July 10, 2002, Chandigarh, India
Nitish threatens to quit
New Delhi, July 9
Impartial observers here and railway experts view Mr Nitish Kumarís unbudging approach as a political gambit for short-term gains in his home state of Bihar though pressure is mounting on the Vajpayee government to review the zonal organisation of the gigantic railway system.
Even as Mr Nitish Kumar has threatened to resign as Railway Minister if the Union Cabinetís decision is reversed or sought to be reviewed to end the impasse with Trinamool Congress chief Mamata Banerjee, Mr Advani told a delegation of MPs and MLAs of nine parties including the Congress, from West Bengal that he would take up the bifurcation matter with the Prime Minister on Thursday.
With the prospects of some other states in the North and West raising objections to the reorganisation of the railway zones, Mr Vajpayee might find it difficult to side step the controversy as it could enlarge the fissures in the disparate NDA grouping.
West Bengal Chief Minister Buddhadeb Bhattacharyya had specially met Mr Advani last week and suggested the setting up of an experts committee to review the bifurcation of Eastern Railway. He had desired that Mr Advani head the committee and its decision be binding on all concerned.
Mr Advani made it clear that no decision had been taken about constituting an experts committee. He said at Thursdayís meeting with the Prime Minister, Union Defence Minister and NDA convener George Fernandes as well as Mr Nitish Kumar will also be present. Mr Fernandes has been liaising with Ms Banerjee to find an amicable way out of the imbroglio and pave the way for her induction into the Cabinet.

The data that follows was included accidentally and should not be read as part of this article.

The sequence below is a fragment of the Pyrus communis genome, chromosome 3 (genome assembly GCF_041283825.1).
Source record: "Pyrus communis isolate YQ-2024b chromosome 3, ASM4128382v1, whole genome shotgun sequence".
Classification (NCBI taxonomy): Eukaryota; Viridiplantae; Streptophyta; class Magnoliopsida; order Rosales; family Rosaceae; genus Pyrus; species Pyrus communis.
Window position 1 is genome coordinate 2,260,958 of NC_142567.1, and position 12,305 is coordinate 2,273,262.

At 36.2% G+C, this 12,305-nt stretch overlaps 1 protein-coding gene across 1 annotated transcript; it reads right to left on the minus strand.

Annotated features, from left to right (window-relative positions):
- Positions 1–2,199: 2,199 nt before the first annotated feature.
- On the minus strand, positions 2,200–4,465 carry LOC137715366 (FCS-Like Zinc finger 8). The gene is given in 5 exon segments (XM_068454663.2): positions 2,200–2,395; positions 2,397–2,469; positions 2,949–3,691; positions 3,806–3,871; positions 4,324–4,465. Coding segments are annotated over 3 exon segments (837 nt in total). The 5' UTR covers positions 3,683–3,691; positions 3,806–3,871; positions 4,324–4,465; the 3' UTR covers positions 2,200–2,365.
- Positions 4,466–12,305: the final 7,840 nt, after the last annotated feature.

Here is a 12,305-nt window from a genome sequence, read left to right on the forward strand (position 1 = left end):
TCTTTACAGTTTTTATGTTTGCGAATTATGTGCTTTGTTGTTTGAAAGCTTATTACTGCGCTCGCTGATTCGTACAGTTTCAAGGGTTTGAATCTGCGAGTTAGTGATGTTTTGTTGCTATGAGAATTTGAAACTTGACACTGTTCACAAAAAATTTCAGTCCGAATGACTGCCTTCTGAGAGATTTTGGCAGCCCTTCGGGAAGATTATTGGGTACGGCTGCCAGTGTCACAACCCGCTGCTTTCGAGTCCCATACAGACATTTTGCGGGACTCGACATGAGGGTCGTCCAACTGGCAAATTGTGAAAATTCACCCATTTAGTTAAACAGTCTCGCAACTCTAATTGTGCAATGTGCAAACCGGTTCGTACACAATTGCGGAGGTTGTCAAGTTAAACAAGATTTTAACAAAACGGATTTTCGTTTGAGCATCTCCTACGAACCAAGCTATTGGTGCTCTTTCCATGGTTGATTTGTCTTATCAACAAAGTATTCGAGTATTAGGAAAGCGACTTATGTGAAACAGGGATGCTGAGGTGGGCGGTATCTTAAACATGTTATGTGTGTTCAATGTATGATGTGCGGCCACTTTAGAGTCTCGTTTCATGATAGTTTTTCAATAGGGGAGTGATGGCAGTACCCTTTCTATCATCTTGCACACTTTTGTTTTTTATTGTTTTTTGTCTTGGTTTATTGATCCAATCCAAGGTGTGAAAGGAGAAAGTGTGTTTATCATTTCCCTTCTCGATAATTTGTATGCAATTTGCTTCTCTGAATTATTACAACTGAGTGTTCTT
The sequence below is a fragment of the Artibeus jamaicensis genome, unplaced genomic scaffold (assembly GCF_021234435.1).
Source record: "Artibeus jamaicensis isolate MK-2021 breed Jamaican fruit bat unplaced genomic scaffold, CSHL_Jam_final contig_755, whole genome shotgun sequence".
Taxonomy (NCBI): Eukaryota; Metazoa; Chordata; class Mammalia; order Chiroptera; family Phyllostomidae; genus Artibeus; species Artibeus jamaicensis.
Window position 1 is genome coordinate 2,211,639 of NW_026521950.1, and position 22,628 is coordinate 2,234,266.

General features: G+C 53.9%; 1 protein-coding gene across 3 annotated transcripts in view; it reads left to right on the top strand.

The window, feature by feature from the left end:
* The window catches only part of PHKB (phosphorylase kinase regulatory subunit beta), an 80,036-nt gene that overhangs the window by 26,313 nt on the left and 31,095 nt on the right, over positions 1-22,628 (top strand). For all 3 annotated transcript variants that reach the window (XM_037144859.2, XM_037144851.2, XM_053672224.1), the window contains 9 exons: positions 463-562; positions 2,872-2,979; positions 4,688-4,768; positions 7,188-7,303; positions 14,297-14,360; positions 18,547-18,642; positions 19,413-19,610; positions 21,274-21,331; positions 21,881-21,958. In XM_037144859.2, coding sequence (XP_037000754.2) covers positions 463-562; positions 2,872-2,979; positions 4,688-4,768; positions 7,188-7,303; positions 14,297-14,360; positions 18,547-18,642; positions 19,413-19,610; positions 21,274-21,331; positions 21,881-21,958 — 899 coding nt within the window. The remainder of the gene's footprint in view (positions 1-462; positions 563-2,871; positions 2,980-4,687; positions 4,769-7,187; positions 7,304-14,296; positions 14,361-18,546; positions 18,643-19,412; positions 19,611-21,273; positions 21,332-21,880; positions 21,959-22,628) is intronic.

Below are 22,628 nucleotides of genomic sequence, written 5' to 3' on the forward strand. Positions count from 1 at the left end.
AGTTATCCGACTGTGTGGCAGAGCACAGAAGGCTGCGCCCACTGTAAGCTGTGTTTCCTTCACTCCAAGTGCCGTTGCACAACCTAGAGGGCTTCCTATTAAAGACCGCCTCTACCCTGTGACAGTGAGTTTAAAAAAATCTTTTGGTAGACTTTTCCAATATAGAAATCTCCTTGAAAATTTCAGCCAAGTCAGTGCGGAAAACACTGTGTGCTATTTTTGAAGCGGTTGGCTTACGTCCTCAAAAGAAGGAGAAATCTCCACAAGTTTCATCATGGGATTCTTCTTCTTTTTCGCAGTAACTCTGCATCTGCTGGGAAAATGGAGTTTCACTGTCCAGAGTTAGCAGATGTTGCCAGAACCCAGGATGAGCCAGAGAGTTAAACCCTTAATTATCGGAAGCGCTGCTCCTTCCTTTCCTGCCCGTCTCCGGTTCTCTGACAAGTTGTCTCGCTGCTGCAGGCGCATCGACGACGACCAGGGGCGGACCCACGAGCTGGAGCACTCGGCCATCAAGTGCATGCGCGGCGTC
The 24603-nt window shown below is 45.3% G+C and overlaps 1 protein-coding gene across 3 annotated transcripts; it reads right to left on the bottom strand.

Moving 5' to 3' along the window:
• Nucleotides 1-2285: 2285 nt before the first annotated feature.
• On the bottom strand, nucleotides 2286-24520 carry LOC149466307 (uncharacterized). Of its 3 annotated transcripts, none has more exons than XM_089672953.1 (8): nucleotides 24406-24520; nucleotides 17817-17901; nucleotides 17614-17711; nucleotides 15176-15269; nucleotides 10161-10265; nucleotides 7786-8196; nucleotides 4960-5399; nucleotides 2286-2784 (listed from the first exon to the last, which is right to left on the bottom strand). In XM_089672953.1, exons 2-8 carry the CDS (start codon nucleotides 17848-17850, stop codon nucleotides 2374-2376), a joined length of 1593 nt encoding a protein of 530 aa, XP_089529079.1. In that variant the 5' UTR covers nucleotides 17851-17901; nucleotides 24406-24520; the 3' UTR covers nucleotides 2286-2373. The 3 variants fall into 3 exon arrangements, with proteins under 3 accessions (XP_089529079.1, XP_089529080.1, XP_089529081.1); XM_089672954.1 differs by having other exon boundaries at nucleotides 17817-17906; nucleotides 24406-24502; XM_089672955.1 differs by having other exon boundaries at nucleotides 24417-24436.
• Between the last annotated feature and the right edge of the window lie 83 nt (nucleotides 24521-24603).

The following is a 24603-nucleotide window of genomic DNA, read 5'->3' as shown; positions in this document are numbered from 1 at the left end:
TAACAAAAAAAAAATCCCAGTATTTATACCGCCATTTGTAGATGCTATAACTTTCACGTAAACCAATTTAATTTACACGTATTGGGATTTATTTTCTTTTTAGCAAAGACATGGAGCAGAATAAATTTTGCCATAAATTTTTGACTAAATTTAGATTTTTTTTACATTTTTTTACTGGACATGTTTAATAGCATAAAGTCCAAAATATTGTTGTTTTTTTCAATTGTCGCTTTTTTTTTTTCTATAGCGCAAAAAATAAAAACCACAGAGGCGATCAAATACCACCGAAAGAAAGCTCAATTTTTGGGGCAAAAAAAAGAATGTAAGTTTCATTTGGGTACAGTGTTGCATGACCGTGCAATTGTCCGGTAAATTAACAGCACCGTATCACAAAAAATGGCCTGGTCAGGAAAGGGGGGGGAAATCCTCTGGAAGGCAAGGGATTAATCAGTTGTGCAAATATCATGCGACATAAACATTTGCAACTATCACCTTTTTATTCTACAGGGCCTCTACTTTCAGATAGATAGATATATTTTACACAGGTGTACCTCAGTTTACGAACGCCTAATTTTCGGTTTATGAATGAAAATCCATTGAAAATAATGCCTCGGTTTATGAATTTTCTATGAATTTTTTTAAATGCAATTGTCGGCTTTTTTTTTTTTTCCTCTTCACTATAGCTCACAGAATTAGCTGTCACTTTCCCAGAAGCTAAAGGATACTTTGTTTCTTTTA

The all-party delegation also met Mr Nitish Kumarand impressed upon him not to bash on regardless about the reorganisation of the zonal railways.
The Union Railway Ministry gave the green light in July, 1996, for carving out seven new zones from the existing nine zonal railways. These were North Central (Allahabad), South Western (Bangalore), East Central (Hajipur), East Coast (Bhubhaneswar), West Central (Jabalpur), North Western (Jaipur) and Bilaspur.
Setting up of these new zones is expected to cost about Rs 700 crore.
The Comptroller and Auditor General (CAG) had countered the ministryís contention that the creation of these zones would add to the operational efficiency of the system. The CAG observed in unambiguous terms that the establishment of new zones would only involve additional expenditure on offices, staff, etc and not on promoting actual railway activities related to running more trains efficiently.
The Railway Convention Committee had also opined in its report that creation of more divisions instead of new zones should have been given weightage with the growth in the volume of freight and passenger traffic.
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